For Beginners to practice biasing

Discussion in 'General Electronics Chat' started by hobbyist, Sep 28, 2009.

  1. hobbyist

    Thread Starter AAC Fanatic!

    Aug 10, 2008

    Here is a very good excersise for someone just starting out in learning how to bias transistors, and gaining some experiance in logicaly thinking through the process.

    First use a CC config. for the output because it is easier to grasp for a beginner.
    I'll explain my example circuit in detail to show how this exercise is done.
    I bias my CC amp to have a VCC = 18v. and a VE @ 11v. across 2k ohm load resistor.

    Now that will make the VB = 11.7v.
    I will continue to use a resistor from base to ground to be around 10 times greater than emitter resistor.
    So RB1 = 20K ohms.

    current IRB1 = (11.7v. / 20k ohms) = 585uA.
    and RB2 calculates to be around 10K ohms.
    Here is the scheme so far.
    Bias ex. 1.

    bias ex. 1.jpg

    Now replace the RB1 resistor with a CE and bias it to keep the 11v. output at the emitter of Q1.

    So I have the IRB1 established at 585uA. and the VC of Q2 established at 11.7v. so I will make the voltage at the emitter of Q2, to be around 1/2 of VC of Q2. make it 5v.

    Now RE2 = (5v. / 585uA.) = 8547 make it 8.2K ohms.
    again 10 times it = 82K ohms for RB3, and VBQ2 = 5.7v. so (5.7v. / 82k ohms) = 70uA.

    So RB4 = (18 - 5.7) / 70uA. = 175K approx. so make it 180K.
    Bias ex 2.
    bias ex.2.jpg

    Now I want to change only the Q2 stage to give an output at Q1 of 6v.
    Now that means I need to calculate the current flow through RB2 when VBQ1 = 6.7v. (remember VEQ1 = 6v. output).

    So VBQ1 will be 6.7v. and V. across RB2 = (18 - 6.7) = 11.3v.
    therefore current IRB2 will be ( 11.3v. / 10K ) = 1.13mA.

    Now to solve for the RE2 value I'll choose around 1/2 of VCQ2 which is 3v. and take (3v. / 1.13mA) = around 2.7K ohms for the new RE2.
    Now the new VBQ2 = 3.7v.

    again make RB3 to be around 10 times RE2 = 27K ohms. (RB3 = 27k)
    Now again calculate the current through this resistor, and then solve for the value of the new RB4 value which comes out to be around 100K ohms for RB4.

    Bias ex. 3
    bias ex.3.jpg


    Practice using different output voltages for Q1, write down your calculations, then before you go to check the voltage at the points, VEQ1, VBQ1, VEQ2, VBQ2, say out loud to yourself what the voltage should be then check that voltage point, to confirm your analysis.

    This could be done with CE amps as well youll need more calculations including the voltage across the collector resistor and VC of the output transistor,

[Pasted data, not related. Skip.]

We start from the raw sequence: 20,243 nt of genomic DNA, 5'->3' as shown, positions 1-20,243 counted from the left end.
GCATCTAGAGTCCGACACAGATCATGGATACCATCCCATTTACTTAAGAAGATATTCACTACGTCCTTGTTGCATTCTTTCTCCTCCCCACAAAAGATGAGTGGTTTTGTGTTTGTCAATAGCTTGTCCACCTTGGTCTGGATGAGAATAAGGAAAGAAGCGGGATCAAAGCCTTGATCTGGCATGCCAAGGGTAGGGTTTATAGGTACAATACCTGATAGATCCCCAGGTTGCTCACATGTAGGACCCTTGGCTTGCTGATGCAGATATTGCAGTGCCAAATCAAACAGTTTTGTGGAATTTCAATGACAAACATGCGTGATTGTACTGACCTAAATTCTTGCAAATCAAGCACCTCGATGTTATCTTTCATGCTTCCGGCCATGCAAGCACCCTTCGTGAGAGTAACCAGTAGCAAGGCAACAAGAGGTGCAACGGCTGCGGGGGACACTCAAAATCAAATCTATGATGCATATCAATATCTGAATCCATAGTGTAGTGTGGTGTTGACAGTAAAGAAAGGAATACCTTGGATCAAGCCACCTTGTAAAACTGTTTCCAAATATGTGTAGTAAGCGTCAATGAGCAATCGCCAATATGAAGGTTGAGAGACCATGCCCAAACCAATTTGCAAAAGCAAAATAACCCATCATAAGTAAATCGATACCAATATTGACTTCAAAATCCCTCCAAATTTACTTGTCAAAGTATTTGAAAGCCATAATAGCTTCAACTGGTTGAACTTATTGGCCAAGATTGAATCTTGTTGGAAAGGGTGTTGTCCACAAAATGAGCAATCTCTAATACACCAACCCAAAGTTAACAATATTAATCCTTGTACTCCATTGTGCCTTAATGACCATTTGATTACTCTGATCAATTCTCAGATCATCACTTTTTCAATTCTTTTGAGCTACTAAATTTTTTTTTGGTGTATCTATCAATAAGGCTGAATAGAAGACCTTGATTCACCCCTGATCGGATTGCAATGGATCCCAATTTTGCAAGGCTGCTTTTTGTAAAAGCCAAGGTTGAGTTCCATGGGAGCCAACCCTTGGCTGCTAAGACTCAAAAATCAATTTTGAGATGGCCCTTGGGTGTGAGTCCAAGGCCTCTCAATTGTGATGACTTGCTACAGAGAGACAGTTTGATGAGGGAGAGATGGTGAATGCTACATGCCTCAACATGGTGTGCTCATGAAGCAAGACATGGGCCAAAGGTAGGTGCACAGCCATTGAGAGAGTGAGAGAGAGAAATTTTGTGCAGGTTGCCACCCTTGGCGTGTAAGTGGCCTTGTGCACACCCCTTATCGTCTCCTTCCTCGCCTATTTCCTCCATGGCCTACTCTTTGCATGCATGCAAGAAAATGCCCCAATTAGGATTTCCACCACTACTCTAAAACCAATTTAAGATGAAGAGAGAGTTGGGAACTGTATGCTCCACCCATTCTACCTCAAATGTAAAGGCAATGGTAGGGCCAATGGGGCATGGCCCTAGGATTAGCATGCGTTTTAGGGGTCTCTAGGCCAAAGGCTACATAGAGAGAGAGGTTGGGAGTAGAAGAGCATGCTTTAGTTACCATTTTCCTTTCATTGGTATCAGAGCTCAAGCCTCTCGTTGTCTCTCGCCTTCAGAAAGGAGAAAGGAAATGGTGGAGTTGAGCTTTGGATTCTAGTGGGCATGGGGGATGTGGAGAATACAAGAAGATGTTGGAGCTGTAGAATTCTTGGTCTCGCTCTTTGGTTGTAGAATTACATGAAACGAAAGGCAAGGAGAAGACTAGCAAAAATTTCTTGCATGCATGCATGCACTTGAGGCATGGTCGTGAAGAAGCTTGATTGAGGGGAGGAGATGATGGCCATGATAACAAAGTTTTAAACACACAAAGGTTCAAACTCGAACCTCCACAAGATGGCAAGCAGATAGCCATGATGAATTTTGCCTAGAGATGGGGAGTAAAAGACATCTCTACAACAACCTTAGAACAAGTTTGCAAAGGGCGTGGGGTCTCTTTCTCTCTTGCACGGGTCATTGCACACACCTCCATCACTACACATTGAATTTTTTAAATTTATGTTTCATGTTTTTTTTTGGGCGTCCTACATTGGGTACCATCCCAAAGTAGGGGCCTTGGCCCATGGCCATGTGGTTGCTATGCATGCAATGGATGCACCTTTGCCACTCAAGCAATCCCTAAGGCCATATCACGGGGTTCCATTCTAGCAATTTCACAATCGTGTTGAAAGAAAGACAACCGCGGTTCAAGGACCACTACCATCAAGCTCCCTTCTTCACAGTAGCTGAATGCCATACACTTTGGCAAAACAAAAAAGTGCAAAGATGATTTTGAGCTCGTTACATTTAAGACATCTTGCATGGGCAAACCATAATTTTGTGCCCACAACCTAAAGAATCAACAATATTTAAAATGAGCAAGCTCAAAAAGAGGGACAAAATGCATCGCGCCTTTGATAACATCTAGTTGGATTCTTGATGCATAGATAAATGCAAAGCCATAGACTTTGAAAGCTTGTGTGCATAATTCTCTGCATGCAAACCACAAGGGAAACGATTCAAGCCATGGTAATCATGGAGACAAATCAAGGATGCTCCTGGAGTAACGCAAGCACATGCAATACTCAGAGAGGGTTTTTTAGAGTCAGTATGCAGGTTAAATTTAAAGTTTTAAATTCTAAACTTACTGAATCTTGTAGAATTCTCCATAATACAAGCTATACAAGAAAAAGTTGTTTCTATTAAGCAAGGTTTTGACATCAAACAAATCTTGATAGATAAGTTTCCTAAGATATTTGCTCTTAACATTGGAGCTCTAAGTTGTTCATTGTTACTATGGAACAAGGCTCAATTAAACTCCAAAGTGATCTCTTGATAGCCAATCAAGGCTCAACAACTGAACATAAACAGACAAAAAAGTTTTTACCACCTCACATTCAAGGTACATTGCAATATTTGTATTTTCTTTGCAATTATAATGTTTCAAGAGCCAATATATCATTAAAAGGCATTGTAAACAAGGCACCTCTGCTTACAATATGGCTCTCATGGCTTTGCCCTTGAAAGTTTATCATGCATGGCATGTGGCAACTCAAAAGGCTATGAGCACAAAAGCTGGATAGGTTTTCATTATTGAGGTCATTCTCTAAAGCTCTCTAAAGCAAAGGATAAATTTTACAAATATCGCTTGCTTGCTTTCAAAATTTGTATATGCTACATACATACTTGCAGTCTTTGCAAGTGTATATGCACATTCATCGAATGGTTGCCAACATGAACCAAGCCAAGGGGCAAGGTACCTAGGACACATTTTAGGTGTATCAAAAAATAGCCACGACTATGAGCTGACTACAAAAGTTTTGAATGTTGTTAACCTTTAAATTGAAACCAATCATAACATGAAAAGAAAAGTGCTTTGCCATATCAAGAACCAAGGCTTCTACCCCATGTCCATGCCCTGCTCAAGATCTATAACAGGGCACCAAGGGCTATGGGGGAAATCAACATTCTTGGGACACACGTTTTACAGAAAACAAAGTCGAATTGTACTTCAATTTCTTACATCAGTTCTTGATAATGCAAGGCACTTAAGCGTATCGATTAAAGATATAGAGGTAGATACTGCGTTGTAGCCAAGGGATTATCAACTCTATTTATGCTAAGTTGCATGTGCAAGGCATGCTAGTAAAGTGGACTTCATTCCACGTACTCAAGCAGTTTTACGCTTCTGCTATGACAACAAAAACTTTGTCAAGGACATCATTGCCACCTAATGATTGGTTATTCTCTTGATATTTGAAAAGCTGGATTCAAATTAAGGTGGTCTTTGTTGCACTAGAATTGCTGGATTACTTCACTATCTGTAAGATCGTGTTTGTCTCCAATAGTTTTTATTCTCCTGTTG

but just work at it and practice until you get good at predicting (calculating ) the voltages at a point in your circuit and verifying it with an actual measurement. It will help you gain confidence too.

    By all means have FUN with it.
  2. hgmjr

    Retired Moderator

    Jan 28, 2005
    Do you happen to have an assumed Vbe and Beta figure for the transistors used in the problems you have posted?

  3. Audioguru


    Dec 20, 2007
    He assumed 0.7V for Vbe. The base is at the fairly high voltage of 11.7V so if Vbe changes to 0.6V or to 0.8V there will not be much effect on the biasing.

    Since he used the value of the resistor from the base to ground to be 10 times the value of the resistor from the emitter to ground then the Beta of the transistor can be from about 50 to hundreds without much effect on the biasing.
  4. hgmjr

    Retired Moderator

    Jan 28, 2005
    I see that the Vbe is 0.7. I would like to have the OP confirm the Beta just for completeness.

  5. hobbyist

    Thread Starter AAC Fanatic!

    Aug 10, 2008
    I wasn't using any beta figure, I was implementing using a 2n3904 transistor, because it seems to be pretty common, and by establishing a base ground resistor, at around 10 times RE for this excersise, seems to be a good choice to keep a stiff enough divider current for this transistor.

    As well as for a beginner to learn how to keep a reasonably high input impedance to that stage.

    This excersise is not to establish the Q point for an amplifier, as normally 1/2VCC, but rather to learn how to calculate what voltages should be at a specific point in a circuit, and using basic equations and theorems, to establish the value resistors needed to achieve those voltage points.

    While also encountering the problems associated with working with nonlinear devices, and getting the practice of knowing how to establish chosen voltages, wether it be through resistors or even using diodes to establish voltage biasing,

    such as a zener diode being used to establish VE, that could further be implemented into building a series feedback voltage regulators, and things.

    I feel this excersise can build confidence in someone just learning, how to design a transistor circuit, because once you can calculate and emperically measure a voltage close to your calculations at a point in the circuit that seems formidable, by looking at it in schematic form, breaks the mindset, "I'll never understand this stuff",
    to a confidence that says,"wow I can actually calculate what this voltage and current should be right at this point", Tjat gives the beginng learner, a boost in the "I CAN understand this stuff a little more than I thought" direction..
  6. hgmjr

    Retired Moderator

    Jan 28, 2005
    I see now that you have a good reason for not including the details I mentioned.